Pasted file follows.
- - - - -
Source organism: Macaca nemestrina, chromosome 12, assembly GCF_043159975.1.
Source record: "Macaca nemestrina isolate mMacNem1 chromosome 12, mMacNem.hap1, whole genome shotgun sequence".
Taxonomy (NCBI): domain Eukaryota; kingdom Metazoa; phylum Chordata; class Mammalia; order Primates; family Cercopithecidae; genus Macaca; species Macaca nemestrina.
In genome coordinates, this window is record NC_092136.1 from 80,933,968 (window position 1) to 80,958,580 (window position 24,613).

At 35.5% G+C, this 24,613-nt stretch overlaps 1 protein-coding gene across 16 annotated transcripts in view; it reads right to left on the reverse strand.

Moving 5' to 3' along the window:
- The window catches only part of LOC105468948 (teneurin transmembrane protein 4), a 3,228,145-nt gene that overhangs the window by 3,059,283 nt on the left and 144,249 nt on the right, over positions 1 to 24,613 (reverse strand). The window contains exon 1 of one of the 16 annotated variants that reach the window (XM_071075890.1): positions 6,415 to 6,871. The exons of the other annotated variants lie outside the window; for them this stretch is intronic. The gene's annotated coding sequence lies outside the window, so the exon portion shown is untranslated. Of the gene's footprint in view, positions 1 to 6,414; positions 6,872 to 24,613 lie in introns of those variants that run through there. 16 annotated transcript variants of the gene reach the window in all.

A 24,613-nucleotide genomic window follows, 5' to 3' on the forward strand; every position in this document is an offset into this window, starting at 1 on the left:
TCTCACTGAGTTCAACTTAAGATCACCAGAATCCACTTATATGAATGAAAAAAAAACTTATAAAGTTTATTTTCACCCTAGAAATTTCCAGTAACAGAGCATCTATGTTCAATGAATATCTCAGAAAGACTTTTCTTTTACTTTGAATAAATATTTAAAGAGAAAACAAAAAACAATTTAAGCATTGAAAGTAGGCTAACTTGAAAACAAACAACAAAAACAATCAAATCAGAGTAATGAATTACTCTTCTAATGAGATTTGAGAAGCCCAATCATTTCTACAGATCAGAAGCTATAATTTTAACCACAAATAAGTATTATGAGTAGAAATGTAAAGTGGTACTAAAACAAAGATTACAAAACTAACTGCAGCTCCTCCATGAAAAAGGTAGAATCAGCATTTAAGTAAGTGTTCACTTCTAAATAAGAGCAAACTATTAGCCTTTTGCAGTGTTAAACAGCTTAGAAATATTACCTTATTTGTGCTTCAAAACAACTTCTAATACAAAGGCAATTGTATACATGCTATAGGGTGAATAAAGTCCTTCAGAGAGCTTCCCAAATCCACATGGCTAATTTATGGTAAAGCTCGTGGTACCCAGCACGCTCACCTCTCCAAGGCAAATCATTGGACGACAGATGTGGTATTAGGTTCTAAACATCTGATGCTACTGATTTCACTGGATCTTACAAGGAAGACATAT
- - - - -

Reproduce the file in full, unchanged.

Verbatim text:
Source organism: Macaca nemestrina, chromosome 12, assembly GCF_043159975.1.
Source record: "Macaca nemestrina isolate mMacNem1 chromosome 12, mMacNem.hap1, whole genome shotgun sequence".
Taxonomy (NCBI): domain Eukaryota; kingdom Metazoa; phylum Chordata; class Mammalia; order Primates; family Cercopithecidae; genus Macaca; species Macaca nemestrina.
In genome coordinates, this window is record NC_092136.1 from 80,933,968 (window position 1) to 80,958,580 (window position 24,613).

At 35.5% G+C, this 24,613-nt stretch overlaps 1 protein-coding gene across 16 annotated transcripts in view; it reads right to left on the reverse strand.

Moving 5' to 3' along the window:
- The window catches only part of LOC105468948 (teneurin transmembrane protein 4), a 3,228,145-nt gene that overhangs the window by 3,059,283 nt on the left and 144,249 nt on the right, over positions 1 to 24,613 (reverse strand). The window contains exon 1 of one of the 16 annotated variants that reach the window (XM_071075890.1): positions 6,415 to 6,871. The exons of the other annotated variants lie outside the window; for them this stretch is intronic. The gene's annotated coding sequence lies outside the window, so the exon portion shown is untranslated. Of the gene's footprint in view, positions 1 to 6,414; positions 6,872 to 24,613 lie in introns of those variants that run through there. 16 annotated transcript variants of the gene reach the window in all.

A 24,613-nucleotide genomic window follows, 5' to 3' on the forward strand; every position in this document is an offset into this window, starting at 1 on the left:
TCTCACTGAGTTCAACTTAAGATCACCAGAATCCACTTATATGAATGAAAAAAAAACTTATAAAGTTTATTTTCACCCTAGAAATTTCCAGTAACAGAGCATCTATGTTCAATGAATATCTCAGAAAGACTTTTCTTTTACTTTGAATAAATATTTAAAGAGAAAACAAAAAACAATTTAAGCATTGAAAGTAGGCTAACTTGAAAACAAACAACAAAAACAATCAAATCAGAGTAATGAATTACTCTTCTAATGAGATTTGAGAAGCCCAATCATTTCTACAGATCAGAAGCTATAATTTTAACCACAAATAAGTATTATGAGTAGAAATGTAAAGTGGTACTAAAACAAAGATTACAAAACTAACTGCAGCTCCTCCATGAAAAAGGTAGAATCAGCATTTAAGTAAGTGTTCACTTCTAAATAAGAGCAAACTATTAGCCTTTTGCAGTGTTAAACAGCTTAGAAATATTACCTTATTTGTGCTTCAAAACAACTTCTAATACAAAGGCAATTGTATACATGCTATAGGGTGAATAAAGTCCTTCAGAGAGCTTCCCAAATCCACATGGCTAATTTATGGTAAAGCTCGTGGTACCCAGCACGCTCACCTCTCCAAGGCAAATCATTGGACGACAGATGTGGTATTAGGTTCTAAACATCTGATGCTACTGATTTCACTGGATCTTACAAGGAAGACATAT